Chills. That’s what this issue gave me. The concluding chapter Frank J. Barbiere has been building to is finally here, and it couldn’t be better. This is a book that is entirely deserving of your attention. The last five issues have told an expansive story with incredible pacing. In the hands of a lesser writer the book would feel muddled and nearly impenetrable but Barbiere makes it look easy. The first arc of “Five Ghosts” concludes with an overwhelmingly satisfying bang that is sure to leave readers wanting more from Fabian Gray.
WRITTEN BY: Frank J Barbiere
ART BY: Chris Mooneyham
PUBLISHER: Image Comics
RELEASE: July 31, 2013
The issue begins with a flashback into Fabian’s past. One of the saving graces of the series has been its ability to forego exposition in service of a compelling story. How Fabian came to acquire the dreamstone became one of the biggest mysteries of the book. The question is answered instantly in this issue, through a clean and clear flashback that doesn’t overdo things.
From that were thrown back into the action in the Forgotten City. Iago is tearing the place to pieces and Sebastian is on the verge of defeat. Fabian emerges from his subterranean think tank renewed. He approaches Iago and it is immediately clear that things are different. A climatic final battle takes place, and the stakes are higher than ever. Iago is jacked up and ready to destroy. Fabian is confident and in control. The renewed Fabian is one we want to root for.
Barbiere does an excellent job at making Fabian’s plight relatable. We’ve all gotten greedy and desperate. Forgiving ourselves is the key to ultimate power. Which is exactly what this issue is about. We find out what was holding Fabian back, and its nothing supernatural. It’s terrifically relatable.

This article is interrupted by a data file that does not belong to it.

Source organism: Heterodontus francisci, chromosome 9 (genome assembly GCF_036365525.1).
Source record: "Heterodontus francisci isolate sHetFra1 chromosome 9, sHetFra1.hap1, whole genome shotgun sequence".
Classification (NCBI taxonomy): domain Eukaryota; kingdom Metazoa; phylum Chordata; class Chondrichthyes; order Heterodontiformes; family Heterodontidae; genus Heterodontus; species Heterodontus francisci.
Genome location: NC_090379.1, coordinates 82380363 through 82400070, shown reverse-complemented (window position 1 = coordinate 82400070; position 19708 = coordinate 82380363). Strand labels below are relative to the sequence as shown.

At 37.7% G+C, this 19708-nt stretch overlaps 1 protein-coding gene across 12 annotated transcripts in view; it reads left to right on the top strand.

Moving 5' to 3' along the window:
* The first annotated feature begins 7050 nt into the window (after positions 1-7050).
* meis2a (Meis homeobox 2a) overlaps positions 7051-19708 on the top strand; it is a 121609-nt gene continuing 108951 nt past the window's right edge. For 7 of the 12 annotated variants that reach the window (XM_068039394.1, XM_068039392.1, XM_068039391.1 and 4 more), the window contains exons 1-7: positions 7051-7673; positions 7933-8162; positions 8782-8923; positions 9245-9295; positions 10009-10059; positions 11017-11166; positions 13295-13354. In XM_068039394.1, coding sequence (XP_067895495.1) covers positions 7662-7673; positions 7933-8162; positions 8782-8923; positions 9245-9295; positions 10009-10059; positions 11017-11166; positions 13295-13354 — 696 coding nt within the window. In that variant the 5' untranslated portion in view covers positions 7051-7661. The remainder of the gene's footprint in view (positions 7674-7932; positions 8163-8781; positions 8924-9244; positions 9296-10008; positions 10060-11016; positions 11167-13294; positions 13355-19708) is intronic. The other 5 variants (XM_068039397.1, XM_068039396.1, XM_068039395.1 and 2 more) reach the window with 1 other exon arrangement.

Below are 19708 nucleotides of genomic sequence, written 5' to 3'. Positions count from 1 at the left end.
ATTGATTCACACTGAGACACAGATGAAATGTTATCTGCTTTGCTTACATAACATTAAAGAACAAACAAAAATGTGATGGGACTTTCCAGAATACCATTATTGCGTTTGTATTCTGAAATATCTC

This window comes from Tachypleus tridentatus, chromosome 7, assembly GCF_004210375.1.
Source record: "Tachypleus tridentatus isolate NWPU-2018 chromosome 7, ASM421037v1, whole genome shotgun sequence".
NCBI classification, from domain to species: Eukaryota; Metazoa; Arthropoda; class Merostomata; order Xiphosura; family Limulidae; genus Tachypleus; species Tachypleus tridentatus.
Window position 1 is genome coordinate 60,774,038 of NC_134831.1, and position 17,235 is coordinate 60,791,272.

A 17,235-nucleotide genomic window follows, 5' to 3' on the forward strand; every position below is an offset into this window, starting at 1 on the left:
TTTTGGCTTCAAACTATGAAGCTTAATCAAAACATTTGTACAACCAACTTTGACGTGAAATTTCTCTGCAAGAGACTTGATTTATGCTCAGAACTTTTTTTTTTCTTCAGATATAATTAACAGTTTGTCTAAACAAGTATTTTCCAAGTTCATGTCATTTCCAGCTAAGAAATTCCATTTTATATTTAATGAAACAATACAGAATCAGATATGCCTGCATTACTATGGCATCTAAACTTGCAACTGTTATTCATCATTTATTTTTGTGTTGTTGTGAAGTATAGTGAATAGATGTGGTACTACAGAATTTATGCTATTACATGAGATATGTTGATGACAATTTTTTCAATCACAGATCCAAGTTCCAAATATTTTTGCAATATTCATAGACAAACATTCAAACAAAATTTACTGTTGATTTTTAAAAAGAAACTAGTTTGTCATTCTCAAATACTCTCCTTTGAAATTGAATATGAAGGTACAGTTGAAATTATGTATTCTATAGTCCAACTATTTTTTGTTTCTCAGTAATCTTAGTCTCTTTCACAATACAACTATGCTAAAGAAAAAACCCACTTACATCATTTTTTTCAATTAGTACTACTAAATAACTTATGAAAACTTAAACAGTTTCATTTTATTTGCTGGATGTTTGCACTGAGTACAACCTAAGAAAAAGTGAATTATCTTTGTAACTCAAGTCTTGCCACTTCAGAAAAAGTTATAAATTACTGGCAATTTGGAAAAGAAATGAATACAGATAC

The script here is masterfully put together. Everything has been building to this moment. Barbiere wastes no time on the page and its appreciated. The series has already been one of the best paced books on the stands, and this issue cements it.
Mooneyham’s art is once again something to behold. The flashback panels are wonderfully surreal and dramatic. Seeing Silvia pulled into the whirling abyss will show you the strength of Mooneyham’s pencils. The title page is incredible. The detail and pain in Fabian’s face is unparalleled and capable of transference onto the reader. Iago cutting his way through the Forgotten City is superb. His face says everything about the character. He is murdering people left and right and absolutely loving it.
Mooneyham’s depiction of the final confrontation is pure excellence. Fabian’s rise from the water will give any reader chills. Iago’s beastly form is demon like and imposing. I couldn’t turn away. The full page spread when Fabian uses the power of the samurai is so captivating and filled with energy that you feel the page is moving.
I was devastated to believe that this was the end of Fabian Gray. However, like any good pulp hero, Barbiere reminds us that Fabian isn’t done adventuring. “Five Ghosts” is a treasure. A truly incredible book that embraces the comic medium to its fullest. Wonderful characters, incredible art, and a one of a kind story make “Five Ghosts” the peak of the medium.
Reviewed by – Jimbus_Christ